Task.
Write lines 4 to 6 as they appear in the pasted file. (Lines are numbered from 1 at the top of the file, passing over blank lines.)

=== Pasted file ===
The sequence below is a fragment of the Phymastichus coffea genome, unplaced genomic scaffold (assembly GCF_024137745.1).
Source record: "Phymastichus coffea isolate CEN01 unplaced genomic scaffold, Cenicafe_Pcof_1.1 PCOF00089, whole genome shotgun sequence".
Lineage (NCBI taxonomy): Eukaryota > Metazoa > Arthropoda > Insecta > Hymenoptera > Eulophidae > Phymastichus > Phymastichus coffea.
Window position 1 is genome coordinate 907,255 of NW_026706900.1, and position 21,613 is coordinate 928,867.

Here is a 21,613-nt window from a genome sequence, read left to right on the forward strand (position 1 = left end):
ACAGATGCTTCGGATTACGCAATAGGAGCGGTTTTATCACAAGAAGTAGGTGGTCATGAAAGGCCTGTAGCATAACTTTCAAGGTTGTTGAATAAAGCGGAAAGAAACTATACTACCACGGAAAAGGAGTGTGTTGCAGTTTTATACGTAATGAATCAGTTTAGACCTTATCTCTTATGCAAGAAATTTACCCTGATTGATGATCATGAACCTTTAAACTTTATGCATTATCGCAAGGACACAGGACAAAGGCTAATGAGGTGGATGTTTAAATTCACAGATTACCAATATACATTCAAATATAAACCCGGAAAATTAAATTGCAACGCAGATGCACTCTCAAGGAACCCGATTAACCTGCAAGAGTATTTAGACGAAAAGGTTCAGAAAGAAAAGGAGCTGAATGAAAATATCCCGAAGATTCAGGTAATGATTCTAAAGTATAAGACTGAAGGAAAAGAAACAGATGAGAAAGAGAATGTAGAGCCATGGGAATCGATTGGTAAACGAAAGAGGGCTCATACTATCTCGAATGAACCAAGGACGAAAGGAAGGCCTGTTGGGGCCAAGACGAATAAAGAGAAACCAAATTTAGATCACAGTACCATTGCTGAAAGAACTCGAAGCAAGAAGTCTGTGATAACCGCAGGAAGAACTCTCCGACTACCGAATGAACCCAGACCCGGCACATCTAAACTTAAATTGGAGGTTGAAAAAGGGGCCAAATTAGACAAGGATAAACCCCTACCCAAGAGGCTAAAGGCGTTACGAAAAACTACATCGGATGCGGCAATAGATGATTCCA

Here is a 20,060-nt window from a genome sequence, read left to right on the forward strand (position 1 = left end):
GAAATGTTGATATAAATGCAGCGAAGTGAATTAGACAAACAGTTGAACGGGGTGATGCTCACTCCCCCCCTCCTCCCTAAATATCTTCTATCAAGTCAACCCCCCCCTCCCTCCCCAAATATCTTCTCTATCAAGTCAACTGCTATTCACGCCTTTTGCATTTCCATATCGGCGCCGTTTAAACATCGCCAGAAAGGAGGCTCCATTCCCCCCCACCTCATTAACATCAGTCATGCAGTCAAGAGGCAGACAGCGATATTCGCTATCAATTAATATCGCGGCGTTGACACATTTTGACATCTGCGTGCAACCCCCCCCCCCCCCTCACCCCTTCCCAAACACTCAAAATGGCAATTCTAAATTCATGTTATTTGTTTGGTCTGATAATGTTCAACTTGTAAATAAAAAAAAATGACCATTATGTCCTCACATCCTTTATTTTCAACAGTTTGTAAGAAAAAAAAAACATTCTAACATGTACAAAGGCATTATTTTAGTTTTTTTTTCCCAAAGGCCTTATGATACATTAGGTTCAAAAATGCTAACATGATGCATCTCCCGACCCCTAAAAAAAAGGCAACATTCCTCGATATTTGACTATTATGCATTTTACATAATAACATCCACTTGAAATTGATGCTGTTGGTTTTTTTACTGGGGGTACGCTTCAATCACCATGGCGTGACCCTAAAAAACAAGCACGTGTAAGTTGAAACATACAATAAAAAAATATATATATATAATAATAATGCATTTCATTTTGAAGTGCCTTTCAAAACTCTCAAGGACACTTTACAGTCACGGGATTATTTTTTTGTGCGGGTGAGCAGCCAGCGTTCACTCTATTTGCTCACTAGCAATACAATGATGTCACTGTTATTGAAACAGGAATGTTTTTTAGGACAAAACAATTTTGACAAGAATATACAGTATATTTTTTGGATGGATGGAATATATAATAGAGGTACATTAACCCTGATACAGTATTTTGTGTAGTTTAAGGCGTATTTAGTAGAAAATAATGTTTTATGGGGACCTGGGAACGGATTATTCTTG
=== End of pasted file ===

Window position 1 is genome coordinate 907,255 of NW_026706900.1, and position 21,613 is coordinate 928,867.

Here is a 21,613-nt window from a genome sequence, read left to right on the forward strand (position 1 = left end):
ACAGATGCTTCGGATTACGCAATAGGAGCGGTTTTATCACAAGAAGTAGGTGGTCATGAAAGGCCTGTAGCATAACTTTCAAGGTTGTTGAATAAAGCGGAAAGAAACTATACTACCACGGAAAAGGAGTGTGTTGCAGTTTTATACGTAATGAATCAGTTTAGACCTTATCTCTTATGCAAGAAATTTACCCTGATTGATGATCATGAACCTTTAAACTTTATGCATTATCGCAAGGACACAGGACAAAGGCTAATGAGGTGGATGTTTAAATTCACAGATTACCAATATACATTCAAATATAAACCCGGAAAATTAAATTGCAACGCAGATGCACTCTCAAGGAACCCGATTAACCTGCAAGAGTATTTAGACGAAAAGGTTCAGAAAGAAAAGGAGCTGAATGAAAATATCCCGAAGATTCAGGTAATGATTCTAAAGTATAAGACTGAAGGAAAAGAAACAGATGAGAAAGAGAATGTAGAGCCATGGGAATCGATTGGTAAACGAAAGAGGGCTCATACTATCTCGAATGAACCAAGGACGAAAGGAAGGCCTGTTGGGGCCAAGACGAATAAAGAGAAACCAAATTTAGATCACAGTACCATTGCTGAAAGAACTCGAAGCAAGAAGTCTGTGATAACCGCAGGAAGAACTCTCCGACTACCGAATGAACCCAGACCCGGCACATCTAAACTTAAATTGGAGGTTGAAAAAGGGGCCAAATTAGACAAGGATAAACCCCTACCCAAGAGGCTAAAGGCGTTACGAAAAACTACATCGGATGCGGCAATAGATGATTCCA